When I am running my Building a Profitable Desk workshop and it comes around to the discussion of High Pay-Off Activities (or KPIs, if you prefer), I will inevitably have a participant nominate ‘interviews' as a high pay-off activity.
When I disagree, there is often a slight pause and then this look of confusion appears on the face of one or more participants. To those recruiters I am sure it seem like I'm slightly odd - I mean haven't we all been told about the importance of interviews? Surely, without interviewing candidates we aren't going to fill the vacant jobs we have?
Well, of course, I am not proposing that you do away with interviews, far from it.
My point of dispute in the relative importance of interviews, with respect to all the other activities that a recruiter needs to undertake in order to generate jobs and make placements.
Interviews are not as important as referring a candidate to a client.
To be very blunt about it - if you simply interview a candidate and then fail to refer the candidate to a client then you will NEVER make a placement fee from that candidate. Clients do not pay fees for candidates that are not referred to them (I mean, we have enough of a battle convincing some clients to pay fees for candidates that have been ethically referred to them!).
The problem with designating candidate interviews as a KPI is that there is a very big risk that a consultant gives themselves an imaginary pat on the back for a week when they ‘did a lot of interviews'. As ‘interviews' is included in their KPI spreadsheet, the consultant proudly notes down their (let's say) 12 interviews for the week.
Of course, the completion of 12 interviews is only the beginning of the story. The critical part is what happens next. The relevant questions to the consultant being;
Let's imagine, for the sake of any example, that the answers to the above 3 questions are, respectively:
Seven candidates that are not suitable to be referred is basically one whole day wasted, probably even more when you consider that those unsuitable candidates will probably now call the recruiter to stay in touch, and thereby cause even more time to be lost.
Consider the alternative when the designated KPI is ‘candidate referrals to clients' and the KPI number for that week is 12. Again, as an example, let's say that, upon investigating, we find out that those 12 referrals have come from 3 candidates interviewed that week (total 5 referrals out) and the balance of 7 referrals have come from candidates that have been interviewed in the past weeks (or months).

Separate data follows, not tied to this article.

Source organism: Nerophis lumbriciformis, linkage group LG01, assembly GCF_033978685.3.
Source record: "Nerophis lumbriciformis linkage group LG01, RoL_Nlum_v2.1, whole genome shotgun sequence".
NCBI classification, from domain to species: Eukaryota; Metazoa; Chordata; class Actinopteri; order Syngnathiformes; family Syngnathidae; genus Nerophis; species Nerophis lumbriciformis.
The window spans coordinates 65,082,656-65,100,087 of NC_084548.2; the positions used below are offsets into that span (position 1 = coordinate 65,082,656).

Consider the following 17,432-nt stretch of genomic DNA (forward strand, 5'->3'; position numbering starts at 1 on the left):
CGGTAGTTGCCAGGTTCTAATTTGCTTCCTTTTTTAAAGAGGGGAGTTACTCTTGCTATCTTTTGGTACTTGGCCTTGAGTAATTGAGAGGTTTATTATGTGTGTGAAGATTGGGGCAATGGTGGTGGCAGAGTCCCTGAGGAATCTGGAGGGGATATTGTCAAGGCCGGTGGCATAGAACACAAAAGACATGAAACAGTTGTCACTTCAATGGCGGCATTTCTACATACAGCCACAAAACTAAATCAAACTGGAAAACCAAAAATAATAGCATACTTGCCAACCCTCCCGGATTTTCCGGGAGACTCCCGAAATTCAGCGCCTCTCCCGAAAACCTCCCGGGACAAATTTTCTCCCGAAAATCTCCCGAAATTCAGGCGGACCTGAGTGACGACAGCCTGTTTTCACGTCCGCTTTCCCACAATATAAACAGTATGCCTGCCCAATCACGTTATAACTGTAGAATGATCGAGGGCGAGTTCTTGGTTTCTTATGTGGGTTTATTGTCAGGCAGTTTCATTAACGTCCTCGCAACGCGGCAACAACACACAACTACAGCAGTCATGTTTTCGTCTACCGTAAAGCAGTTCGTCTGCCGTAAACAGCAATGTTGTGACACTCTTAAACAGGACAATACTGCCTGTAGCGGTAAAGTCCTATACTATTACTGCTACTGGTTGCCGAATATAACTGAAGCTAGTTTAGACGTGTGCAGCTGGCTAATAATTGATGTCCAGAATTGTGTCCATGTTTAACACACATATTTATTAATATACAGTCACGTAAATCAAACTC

Clearly, the second example demonstrates a far more productive consultant. Instead of focusing on interviewing more candidates to ‘get their KPIs up' the consultant is focusing on better utilising the time he/she has already invested in interviewing.
In economics this is an example of avoiding a sunk cost. A sunk cost is a cost that you never directly recoup (eg an NFL team drafts a promising college footballer, spends two years developing his skills then fires him because they have assessed he will never it make to be a regular NFL player. All that time and money invested in that player is now a ‘sunk cost' as no one will reimburse that NFL club for that 2 years of investment).
It's important to understand the concept of a sunk cost because if a candidate is not referred to a client then they immediately become a sunk cost. Too many candidates not referred each week by too many consultants (because every consultant has ‘candidates interviewed' as a KPI) become a bunch of sunk costs that could, very easily, sink your profit.
I was told of a recruitment agency that used to deduct KPI points from consultants who interviewed candidates and then didn't refer them to a client. That might be taking things too far but it certainly makes it clear to the consultants that their phone screening skills need to be sharp.
Also, let's face it, too many consultants interview too many candidates because:
a) They haven't learned how to manage their clients' expectations about the existing supply of candidates (therefore agree to go back to the market when the client, after a cursory glance at a shortlist, says ‘I want to see some more candidates').
b) They don't want to undertake alternative, and harder, KPI activities such as business development calls.
c) They haven't been told differently
One of the most effective ways to manage the balance between continuing to re-activate previously interviewed candidates and interviewing new candidates (we all need these, just not so many of them) is to accurately tag candidates on your database.
Here's an example of how you might tag candidates:
Immediately available - those candidates that can start within 24 hours
Active Available - those on 1 to 4 weeks notice and actively looking for work
Passive - not actively looking for work but wanting to stay in touch
Placed - placed by us in their current job
Inactive - not suitable to be placed by us (reasons need to be detailed)
Considering the importance of managing your candidates to fill jobs quickly, it makes complete sense to measure the highest pay-off candidate activity (referrals to clients), accurately tag candidates to facilitate this process, pro-actively call all your active candidates regularly and not include ‘candidate interviews' as a KPI.
What changes do you need to make to your candidate KPIs?